Navy vessels searched Saturday for three crew members of a Navy helicopter that crashed during training, killing a fourth crew member.
The sailor died after being pulled alive from the water, said Navy spokesman Cmdr. Jack Hanzlik.
"It's a sad time whenever we lose shipmates like this, so our hearts and prayers go out to the families," Hanzlik said.
The helicopter, based at Naval Air Station North Island in Coronado, was on a training mission when it crashed about 50 miles (80.4 kilometers) off the California coast. The MH-60S, commonly known as a Seahawk, was on a mission off the USS Bonhomme Richard, directly west of the Camp Pendleton Marine base.
Hanzlik said the helicopter crew put out a mayday call before the crash. Navy sailors and Marines who were training with them aboard ship arrived at the crash site in inflatable boats within minutes.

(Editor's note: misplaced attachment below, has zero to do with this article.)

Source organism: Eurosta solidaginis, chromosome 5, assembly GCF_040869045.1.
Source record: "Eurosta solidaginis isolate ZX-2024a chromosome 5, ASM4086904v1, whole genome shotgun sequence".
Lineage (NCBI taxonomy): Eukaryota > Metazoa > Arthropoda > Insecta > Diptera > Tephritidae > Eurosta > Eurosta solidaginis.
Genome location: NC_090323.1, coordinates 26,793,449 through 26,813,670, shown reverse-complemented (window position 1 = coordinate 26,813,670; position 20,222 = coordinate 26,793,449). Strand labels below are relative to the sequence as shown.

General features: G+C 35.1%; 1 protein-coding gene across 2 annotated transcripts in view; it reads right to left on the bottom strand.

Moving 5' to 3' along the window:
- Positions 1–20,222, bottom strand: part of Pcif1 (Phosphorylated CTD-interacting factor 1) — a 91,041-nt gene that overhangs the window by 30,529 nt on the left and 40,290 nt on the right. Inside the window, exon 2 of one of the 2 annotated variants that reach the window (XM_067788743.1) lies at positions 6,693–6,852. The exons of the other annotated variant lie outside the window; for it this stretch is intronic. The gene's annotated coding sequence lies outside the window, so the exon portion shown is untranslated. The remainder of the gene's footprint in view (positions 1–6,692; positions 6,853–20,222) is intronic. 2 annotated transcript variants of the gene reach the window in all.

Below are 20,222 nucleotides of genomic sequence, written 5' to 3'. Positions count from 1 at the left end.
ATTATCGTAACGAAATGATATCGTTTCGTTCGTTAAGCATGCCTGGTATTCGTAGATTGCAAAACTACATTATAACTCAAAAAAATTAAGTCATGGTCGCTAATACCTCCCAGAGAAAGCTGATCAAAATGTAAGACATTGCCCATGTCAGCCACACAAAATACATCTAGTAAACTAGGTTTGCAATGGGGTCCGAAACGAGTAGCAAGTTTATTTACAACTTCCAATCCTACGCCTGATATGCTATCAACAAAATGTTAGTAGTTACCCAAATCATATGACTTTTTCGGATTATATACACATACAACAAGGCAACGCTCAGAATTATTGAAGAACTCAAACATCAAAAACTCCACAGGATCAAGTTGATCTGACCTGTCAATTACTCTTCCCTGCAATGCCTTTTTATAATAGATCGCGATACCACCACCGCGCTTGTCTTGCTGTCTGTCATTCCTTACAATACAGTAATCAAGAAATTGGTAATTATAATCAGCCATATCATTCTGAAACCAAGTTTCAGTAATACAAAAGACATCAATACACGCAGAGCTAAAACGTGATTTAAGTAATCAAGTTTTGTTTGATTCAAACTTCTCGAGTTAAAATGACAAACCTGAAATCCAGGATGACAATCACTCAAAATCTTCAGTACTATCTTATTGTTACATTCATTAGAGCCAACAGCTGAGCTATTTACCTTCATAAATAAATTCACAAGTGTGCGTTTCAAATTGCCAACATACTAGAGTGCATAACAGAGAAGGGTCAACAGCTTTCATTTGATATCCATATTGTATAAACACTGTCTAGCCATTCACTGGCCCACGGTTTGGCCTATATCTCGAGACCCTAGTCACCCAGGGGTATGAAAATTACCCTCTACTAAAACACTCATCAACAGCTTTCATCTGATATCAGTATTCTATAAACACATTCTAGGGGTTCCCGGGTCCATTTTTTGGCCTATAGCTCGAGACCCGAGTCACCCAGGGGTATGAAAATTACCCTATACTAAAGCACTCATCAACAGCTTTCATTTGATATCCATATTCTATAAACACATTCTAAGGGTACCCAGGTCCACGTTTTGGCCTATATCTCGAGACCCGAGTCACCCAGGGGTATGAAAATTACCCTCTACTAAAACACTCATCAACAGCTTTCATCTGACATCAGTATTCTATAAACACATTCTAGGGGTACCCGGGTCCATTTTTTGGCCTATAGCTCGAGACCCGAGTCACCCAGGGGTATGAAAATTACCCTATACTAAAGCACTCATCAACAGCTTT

The sailor pulled alive from the water died aboard the Bonhomme Richard while receiving medical attention, the Navy said.
His name was being withheld pending family notification. The names and rank of the others aboard also had not been released, the AP says.
It was not clear whether mechanical malfunction or pilot error might have contributed to the crash, the Navy said. An investigation was under way.
Hanzlik said he did not know what type of maneuver the helicopter was performing when it crashed, the AP reports.
The USS Bonhomme Richard is an amphibious assault craft that took Marines to Indonesia after the 2004 tsunami.
The MH-60 Sierra is a twin-turbine craft based on the UH-60L Black Hawk and the Navy's SH-60B Seahawk, according to the manufacturer, United Technologies Corp.'s Sikorsky Aircraft. It is designed to operate off aircraft carriers, cruisers, destroyers and frigates, ranging up to 100 nautical miles from the ship.
The head of the Voronezh region, Alexander Gusev, confirmed the death of Major General Vladimir Zavadsky.